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Big Creek path soon to open
First phases to be finished August
The Big Creek Greenway, a 12-foot wide multi-use concrete trail, runs along the creek in southwest Forsyth. - photo by Submitted
Good news for area hikers, cyclists and nature enthusiasts: Forsyth County officials plan to open part of a riverside trail winding more than seven miles along the southwest part of the county by the end of summer.

The first three phases of the Big Creek Greenway, a 12-foot wide multi-use concrete trail along Big Creek that will eventually span 15 miles beside the stream, are slated for completion in August 2009.

Once complete, the trail will be open to the public during daylight hours for residents to enjoy. A similar greenway or “linear park” runs through northern Fulton County along Big Creek as well.

Funding for the Big Creek Greenway comes from a $100 million parks, recreation and green space bond approved by voters last year, as well as impact fees collected from new development.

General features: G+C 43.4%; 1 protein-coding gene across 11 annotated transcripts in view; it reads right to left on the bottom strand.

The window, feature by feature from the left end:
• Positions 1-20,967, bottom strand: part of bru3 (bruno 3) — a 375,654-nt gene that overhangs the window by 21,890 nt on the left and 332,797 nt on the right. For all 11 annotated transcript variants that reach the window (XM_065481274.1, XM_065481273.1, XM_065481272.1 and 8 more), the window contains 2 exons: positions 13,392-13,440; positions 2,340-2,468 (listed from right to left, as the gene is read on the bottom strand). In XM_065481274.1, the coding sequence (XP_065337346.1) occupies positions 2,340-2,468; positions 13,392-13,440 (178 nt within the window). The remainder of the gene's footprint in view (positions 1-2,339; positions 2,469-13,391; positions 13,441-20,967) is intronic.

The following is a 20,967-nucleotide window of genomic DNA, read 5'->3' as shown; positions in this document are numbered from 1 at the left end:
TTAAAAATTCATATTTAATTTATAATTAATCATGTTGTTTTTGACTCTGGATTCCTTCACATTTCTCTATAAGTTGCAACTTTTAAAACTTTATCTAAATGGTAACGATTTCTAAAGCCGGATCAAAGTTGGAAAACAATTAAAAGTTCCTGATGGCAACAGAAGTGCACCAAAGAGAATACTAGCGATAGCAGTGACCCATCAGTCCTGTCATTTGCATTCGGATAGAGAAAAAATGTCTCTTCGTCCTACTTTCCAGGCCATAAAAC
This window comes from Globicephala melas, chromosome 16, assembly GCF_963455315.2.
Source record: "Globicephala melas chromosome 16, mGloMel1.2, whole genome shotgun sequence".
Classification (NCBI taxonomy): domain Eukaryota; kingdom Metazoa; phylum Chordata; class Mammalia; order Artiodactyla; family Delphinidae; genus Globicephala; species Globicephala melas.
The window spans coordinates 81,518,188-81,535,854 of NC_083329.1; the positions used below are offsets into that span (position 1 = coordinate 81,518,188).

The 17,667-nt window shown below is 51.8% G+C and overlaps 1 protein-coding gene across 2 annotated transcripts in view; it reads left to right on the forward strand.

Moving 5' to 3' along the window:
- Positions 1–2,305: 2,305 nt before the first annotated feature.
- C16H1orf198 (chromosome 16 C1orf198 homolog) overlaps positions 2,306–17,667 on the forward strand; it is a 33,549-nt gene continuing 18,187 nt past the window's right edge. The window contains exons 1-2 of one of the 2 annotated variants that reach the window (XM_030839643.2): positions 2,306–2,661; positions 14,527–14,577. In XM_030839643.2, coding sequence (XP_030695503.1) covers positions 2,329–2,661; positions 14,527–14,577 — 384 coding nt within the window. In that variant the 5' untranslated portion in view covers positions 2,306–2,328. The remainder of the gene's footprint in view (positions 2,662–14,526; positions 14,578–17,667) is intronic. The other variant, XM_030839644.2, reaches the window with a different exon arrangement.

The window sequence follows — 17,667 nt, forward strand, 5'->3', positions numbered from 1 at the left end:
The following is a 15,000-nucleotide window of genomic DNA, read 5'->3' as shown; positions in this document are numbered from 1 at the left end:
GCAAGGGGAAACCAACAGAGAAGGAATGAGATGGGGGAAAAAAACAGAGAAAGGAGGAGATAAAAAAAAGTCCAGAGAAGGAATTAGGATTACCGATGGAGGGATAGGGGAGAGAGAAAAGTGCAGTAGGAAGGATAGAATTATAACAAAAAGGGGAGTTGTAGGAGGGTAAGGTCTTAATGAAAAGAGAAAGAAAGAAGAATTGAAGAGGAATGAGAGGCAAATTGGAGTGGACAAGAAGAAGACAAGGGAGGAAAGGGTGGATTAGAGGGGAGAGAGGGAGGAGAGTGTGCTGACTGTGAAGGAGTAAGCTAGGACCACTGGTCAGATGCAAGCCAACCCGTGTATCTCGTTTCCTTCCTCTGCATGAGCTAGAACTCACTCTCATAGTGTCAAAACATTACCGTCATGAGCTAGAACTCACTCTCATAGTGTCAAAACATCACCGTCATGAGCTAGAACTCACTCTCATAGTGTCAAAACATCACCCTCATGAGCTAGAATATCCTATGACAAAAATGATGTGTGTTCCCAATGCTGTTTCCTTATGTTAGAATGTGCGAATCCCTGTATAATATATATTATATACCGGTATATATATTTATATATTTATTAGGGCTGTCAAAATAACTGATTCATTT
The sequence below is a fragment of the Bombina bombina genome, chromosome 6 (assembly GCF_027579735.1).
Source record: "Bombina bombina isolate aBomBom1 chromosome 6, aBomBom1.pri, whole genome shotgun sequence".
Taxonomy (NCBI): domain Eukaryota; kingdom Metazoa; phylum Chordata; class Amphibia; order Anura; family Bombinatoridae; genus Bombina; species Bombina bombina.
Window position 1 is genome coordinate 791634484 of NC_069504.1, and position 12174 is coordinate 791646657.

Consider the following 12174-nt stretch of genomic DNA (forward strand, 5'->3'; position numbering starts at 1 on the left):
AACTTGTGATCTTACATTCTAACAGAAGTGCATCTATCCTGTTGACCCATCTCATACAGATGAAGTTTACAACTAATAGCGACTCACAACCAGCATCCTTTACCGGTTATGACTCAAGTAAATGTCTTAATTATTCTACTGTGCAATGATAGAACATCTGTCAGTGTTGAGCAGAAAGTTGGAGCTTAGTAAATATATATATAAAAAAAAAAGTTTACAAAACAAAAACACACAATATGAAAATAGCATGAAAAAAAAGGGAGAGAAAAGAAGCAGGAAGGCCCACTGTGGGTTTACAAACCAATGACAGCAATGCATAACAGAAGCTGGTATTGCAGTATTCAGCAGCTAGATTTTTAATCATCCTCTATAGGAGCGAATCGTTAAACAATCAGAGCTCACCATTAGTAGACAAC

Initial construction of the trail at McFarland Road began in July 2008, and phase 2 and 3 construction started around the same time.

Upon completion of the first three phases, residents will be able to get on the trail at McFarland, Union Hill and Bethelview roads. Parking will also be available at these access points.

Throughout construction, some residents have voiced concern about water puddling up where the trail runs near Hwy. 9, near the end of Castleberry Road.

Forsyth County assistant director of engineering Tim Allen said residents may see some flooding on occasion along the trail, which he added has wooden boardwalks along some sections, due to its close proximity to the creek.

“Unfortunately, it may be underwater a couple times a year, segments may be under water for a day or so, but it should be a minor inconvenience if anything to use of the trail.”

Allen said the parks and recreation department will take over maintenance of the trail once the engineering department is finished. When flooding does occur, he said, department staff “will sweep it off and get it ready for use again.”

Phases 4 and 5 will stretch north from McGinnis Ferry Road to the Sawnee Mountain Preserve on Spot Road, totaling a 15-mile nature trail. Final construction of all five phases is scheduled for early 2011.

The board of commissioners approved the design of the two final phases at a board meeting last January. An award of $453,000 went to architects Pond & Co., who also designed the first three phases of the trail.

E-mail Frank Reddy at